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Environ Microbiol Rep. 2009 Aug;1(4):251-5. doi: 10.1111/j.1758-2229.2009.00040.x. Epub 2009 Jun 22.

Biogeographical patterns of soil bacterial communities.

Author information

1
INRA-Université de Bourgogne, UMR Microbiologie du Sol et de l'Environnement, CMSE, 17, rue Sully, B.V. 86510, 21065 Dijon, Cedex, France. Université de Bourgogne, UMR 1229, CMSE, 17, rue Sully, B.V. 86510, 21065 Dijon, Cedex, France. Platform GenoSol, INRA-Université de Bourgogne, CMSE, 17, rue Sully, B.V. 86510, 21065 Dijon, Cedex, France. Université de Lyon, F-69000, Lyon; Université Lyon 1; CNRS, UMR5558, Laboratoire de Biométrie et Biologie Evolutive, F-69622, Villeurbanne Cedex, France. INRA Orléans - US 1106, Unité INFOSOL, Avenue de la Pomme de Pin - BP 20619 Ardon 45166 Olivet, Cedex, France.

Abstract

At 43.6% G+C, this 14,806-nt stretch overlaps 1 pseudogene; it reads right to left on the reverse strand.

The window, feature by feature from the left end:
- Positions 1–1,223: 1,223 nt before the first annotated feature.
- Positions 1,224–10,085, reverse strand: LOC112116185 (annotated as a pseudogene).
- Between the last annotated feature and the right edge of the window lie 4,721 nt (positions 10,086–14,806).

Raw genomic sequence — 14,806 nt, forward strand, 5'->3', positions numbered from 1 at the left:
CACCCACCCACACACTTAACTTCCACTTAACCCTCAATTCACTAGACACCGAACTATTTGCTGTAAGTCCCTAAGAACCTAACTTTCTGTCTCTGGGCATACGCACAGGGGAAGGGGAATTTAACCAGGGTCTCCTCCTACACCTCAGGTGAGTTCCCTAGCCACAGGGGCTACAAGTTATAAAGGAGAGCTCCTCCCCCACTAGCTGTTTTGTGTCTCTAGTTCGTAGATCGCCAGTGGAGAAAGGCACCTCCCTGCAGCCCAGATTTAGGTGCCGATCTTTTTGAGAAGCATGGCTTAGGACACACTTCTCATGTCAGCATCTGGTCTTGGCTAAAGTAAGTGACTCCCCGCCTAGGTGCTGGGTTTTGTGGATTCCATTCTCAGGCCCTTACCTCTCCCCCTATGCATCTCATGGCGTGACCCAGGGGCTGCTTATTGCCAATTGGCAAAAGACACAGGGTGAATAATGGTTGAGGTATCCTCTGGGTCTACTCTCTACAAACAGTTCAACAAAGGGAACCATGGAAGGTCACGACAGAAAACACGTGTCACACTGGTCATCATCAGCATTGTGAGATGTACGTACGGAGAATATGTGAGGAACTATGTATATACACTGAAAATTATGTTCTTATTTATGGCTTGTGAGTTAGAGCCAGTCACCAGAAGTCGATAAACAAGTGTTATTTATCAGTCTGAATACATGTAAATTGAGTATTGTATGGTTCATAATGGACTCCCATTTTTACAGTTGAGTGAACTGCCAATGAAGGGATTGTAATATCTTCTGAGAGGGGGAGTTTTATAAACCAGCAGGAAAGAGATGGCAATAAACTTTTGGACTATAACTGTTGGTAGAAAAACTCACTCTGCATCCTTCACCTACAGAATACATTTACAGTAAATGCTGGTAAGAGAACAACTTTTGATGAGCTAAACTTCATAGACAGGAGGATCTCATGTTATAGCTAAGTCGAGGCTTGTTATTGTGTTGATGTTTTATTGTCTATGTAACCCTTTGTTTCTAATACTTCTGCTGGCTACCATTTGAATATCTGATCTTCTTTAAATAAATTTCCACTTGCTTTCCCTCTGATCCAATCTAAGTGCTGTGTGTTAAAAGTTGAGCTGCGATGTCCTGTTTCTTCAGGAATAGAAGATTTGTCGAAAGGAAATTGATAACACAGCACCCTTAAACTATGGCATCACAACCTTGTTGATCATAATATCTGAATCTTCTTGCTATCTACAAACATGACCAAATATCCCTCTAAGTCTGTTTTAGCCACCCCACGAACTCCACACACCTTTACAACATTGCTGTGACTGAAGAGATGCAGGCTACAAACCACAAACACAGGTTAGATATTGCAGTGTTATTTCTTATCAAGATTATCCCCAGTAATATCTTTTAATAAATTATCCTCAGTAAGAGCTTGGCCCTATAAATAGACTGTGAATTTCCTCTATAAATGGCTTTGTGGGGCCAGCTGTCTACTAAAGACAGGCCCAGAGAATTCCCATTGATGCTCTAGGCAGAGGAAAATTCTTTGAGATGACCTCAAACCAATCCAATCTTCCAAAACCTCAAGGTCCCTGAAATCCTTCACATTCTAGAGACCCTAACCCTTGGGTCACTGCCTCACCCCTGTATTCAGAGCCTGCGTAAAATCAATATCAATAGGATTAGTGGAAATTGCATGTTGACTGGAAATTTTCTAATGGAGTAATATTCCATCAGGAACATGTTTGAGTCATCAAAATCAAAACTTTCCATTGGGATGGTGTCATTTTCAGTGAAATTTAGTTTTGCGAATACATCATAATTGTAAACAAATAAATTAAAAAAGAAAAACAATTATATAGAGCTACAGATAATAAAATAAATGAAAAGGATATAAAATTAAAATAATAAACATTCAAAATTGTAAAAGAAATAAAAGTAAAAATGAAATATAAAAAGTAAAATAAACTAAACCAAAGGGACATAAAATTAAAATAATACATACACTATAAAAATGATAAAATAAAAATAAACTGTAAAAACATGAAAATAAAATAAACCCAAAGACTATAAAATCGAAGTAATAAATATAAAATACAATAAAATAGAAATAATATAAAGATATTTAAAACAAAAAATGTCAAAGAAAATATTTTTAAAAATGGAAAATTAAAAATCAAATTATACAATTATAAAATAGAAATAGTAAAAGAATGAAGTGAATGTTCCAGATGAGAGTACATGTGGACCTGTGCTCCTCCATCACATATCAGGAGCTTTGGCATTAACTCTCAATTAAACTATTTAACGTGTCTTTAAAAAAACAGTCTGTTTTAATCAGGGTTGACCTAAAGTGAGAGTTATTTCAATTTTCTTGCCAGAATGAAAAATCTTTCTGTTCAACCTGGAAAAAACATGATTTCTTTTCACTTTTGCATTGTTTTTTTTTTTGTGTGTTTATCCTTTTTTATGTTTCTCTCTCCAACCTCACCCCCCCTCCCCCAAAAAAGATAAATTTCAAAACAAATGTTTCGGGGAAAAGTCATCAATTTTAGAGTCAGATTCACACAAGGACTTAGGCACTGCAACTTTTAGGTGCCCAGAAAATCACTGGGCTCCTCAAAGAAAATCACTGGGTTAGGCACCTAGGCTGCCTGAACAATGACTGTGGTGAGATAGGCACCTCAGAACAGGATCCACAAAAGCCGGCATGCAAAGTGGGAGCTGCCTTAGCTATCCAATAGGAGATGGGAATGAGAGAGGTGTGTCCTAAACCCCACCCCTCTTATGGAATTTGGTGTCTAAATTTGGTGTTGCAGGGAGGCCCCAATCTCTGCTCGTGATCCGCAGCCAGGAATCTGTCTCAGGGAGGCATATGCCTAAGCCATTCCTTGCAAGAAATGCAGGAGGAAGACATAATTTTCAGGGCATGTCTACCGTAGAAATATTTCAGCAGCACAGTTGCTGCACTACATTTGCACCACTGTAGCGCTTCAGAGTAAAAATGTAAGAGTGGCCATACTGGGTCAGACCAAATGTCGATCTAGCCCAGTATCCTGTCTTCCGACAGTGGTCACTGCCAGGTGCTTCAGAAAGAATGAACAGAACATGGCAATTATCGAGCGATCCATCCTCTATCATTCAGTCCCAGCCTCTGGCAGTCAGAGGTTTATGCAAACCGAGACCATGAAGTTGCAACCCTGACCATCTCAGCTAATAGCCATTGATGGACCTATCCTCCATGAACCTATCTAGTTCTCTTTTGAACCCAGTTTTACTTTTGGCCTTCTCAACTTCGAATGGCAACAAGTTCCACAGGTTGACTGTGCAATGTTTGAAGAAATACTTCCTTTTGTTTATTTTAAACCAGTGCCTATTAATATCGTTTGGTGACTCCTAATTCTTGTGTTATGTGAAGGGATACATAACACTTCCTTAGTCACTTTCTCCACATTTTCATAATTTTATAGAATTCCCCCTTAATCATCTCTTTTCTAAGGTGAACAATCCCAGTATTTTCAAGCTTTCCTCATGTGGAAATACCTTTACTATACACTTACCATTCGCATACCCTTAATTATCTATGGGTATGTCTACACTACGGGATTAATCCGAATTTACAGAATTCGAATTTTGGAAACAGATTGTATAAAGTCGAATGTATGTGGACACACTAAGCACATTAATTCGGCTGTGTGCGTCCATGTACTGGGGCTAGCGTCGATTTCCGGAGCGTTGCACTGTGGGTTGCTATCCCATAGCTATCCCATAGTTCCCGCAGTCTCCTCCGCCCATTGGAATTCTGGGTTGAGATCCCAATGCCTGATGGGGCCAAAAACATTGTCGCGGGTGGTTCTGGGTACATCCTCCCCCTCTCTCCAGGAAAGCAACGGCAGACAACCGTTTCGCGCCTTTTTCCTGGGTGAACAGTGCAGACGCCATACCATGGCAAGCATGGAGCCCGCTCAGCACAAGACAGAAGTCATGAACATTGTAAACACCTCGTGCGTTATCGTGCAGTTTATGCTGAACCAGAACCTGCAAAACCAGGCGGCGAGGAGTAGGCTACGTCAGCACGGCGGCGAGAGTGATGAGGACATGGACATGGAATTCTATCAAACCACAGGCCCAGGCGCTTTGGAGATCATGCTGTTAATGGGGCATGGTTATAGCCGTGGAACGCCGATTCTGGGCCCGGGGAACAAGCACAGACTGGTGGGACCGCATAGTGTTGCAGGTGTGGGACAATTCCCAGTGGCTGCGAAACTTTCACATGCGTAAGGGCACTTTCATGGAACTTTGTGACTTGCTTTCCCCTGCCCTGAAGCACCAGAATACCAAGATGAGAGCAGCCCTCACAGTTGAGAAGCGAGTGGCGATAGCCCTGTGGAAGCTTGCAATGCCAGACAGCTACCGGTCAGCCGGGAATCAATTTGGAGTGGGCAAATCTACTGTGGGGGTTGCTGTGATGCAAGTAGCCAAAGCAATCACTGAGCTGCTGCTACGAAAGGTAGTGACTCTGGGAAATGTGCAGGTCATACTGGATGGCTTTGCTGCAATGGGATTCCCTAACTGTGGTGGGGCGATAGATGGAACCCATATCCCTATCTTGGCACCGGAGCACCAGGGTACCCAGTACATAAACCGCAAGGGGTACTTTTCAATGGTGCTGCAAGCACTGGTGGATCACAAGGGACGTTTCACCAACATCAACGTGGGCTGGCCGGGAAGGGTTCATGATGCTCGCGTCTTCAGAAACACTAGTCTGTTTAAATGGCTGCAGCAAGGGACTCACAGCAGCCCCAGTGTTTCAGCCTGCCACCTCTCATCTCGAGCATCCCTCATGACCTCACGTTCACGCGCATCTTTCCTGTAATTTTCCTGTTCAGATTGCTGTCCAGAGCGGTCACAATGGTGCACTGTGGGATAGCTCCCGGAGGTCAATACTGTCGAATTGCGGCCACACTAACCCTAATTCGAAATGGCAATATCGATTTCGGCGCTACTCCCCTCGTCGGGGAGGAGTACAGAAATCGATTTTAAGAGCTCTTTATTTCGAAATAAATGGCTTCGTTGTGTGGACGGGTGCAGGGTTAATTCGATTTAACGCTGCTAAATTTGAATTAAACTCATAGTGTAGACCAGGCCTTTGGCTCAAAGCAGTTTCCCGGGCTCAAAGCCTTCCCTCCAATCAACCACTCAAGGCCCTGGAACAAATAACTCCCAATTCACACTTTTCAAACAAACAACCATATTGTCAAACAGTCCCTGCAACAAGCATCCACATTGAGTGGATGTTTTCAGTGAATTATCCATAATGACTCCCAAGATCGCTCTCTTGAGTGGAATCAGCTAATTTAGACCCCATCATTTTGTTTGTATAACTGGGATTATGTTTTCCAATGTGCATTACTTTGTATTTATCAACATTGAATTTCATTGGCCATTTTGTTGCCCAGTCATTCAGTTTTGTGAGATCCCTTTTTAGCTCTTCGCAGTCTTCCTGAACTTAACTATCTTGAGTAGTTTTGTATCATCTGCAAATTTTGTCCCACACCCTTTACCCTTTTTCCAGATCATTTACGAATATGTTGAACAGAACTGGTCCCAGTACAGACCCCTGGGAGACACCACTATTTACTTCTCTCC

This study provides the first maps of variations in bacterial community structure on a broad scale based on genotyping of DNA extracts from 593 soils from four different regions of France (North, Brittany, South-East and Landes). Soils were obtained from the soil library of RMQS ('Réseau de Mesures de la Qualité des Sols' = French soil quality monitoring network). The relevance of a biogeographic approach for studying bacterial communities was demonstrated by the great variability in community structure and specific geographical patterns within and between the four regions. The data indicated that the distribution of bacterial community composition might be more related to local factors such as soil type and land cover than to more global factors such as climatic and geomorphologic characteristics. Furthermore, the regional pools of biodiversity could be ordered: South-East ≥ North > Brittany > Landes, according to the observed regional variability of the bacterial communities, which could be helpful for improving land use in accordance with soil biodiversity management.

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